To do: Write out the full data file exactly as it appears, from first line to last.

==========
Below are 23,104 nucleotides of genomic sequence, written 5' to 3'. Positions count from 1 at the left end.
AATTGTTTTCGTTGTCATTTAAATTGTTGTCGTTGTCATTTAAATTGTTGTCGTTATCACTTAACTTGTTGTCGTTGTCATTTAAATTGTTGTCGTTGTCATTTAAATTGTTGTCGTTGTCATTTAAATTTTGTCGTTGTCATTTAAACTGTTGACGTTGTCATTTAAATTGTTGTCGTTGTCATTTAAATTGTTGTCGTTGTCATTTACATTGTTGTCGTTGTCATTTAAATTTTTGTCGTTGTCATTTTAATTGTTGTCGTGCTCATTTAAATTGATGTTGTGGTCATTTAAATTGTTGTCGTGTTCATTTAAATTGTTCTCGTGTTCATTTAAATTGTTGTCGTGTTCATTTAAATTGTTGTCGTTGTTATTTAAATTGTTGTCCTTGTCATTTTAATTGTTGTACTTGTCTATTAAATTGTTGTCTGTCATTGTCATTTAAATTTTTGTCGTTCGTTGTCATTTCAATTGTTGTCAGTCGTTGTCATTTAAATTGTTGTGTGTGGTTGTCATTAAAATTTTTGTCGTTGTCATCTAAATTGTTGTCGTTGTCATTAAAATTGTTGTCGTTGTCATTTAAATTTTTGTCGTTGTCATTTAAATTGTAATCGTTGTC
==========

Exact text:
Below are 23,104 nucleotides of genomic sequence, written 5' to 3'. Positions count from 1 at the left end.
AATTGTTTTCGTTGTCATTTAAATTGTTGTCGTTGTCATTTAAATTGTTGTCGTTATCACTTAACTTGTTGTCGTTGTCATTTAAATTGTTGTCGTTGTCATTTAAATTGTTGTCGTTGTCATTTAAATTTTGTCGTTGTCATTTAAACTGTTGACGTTGTCATTTAAATTGTTGTCGTTGTCATTTAAATTGTTGTCGTTGTCATTTACATTGTTGTCGTTGTCATTTAAATTTTTGTCGTTGTCATTTTAATTGTTGTCGTGCTCATTTAAATTGATGTTGTGGTCATTTAAATTGTTGTCGTGTTCATTTAAATTGTTCTCGTGTTCATTTAAATTGTTGTCGTGTTCATTTAAATTGTTGTCGTTGTTATTTAAATTGTTGTCCTTGTCATTTTAATTGTTGTACTTGTCTATTAAATTGTTGTCTGTCATTGTCATTTAAATTTTTGTCGTTCGTTGTCATTTCAATTGTTGTCAGTCGTTGTCATTTAAATTGTTGTGTGTGGTTGTCATTAAAATTTTTGTCGTTGTCATCTAAATTGTTGTCGTTGTCATTAAAATTGTTGTCGTTGTCATTTAAATTTTTGTCGTTGTCATTTAAATTGTAATCGTTGTC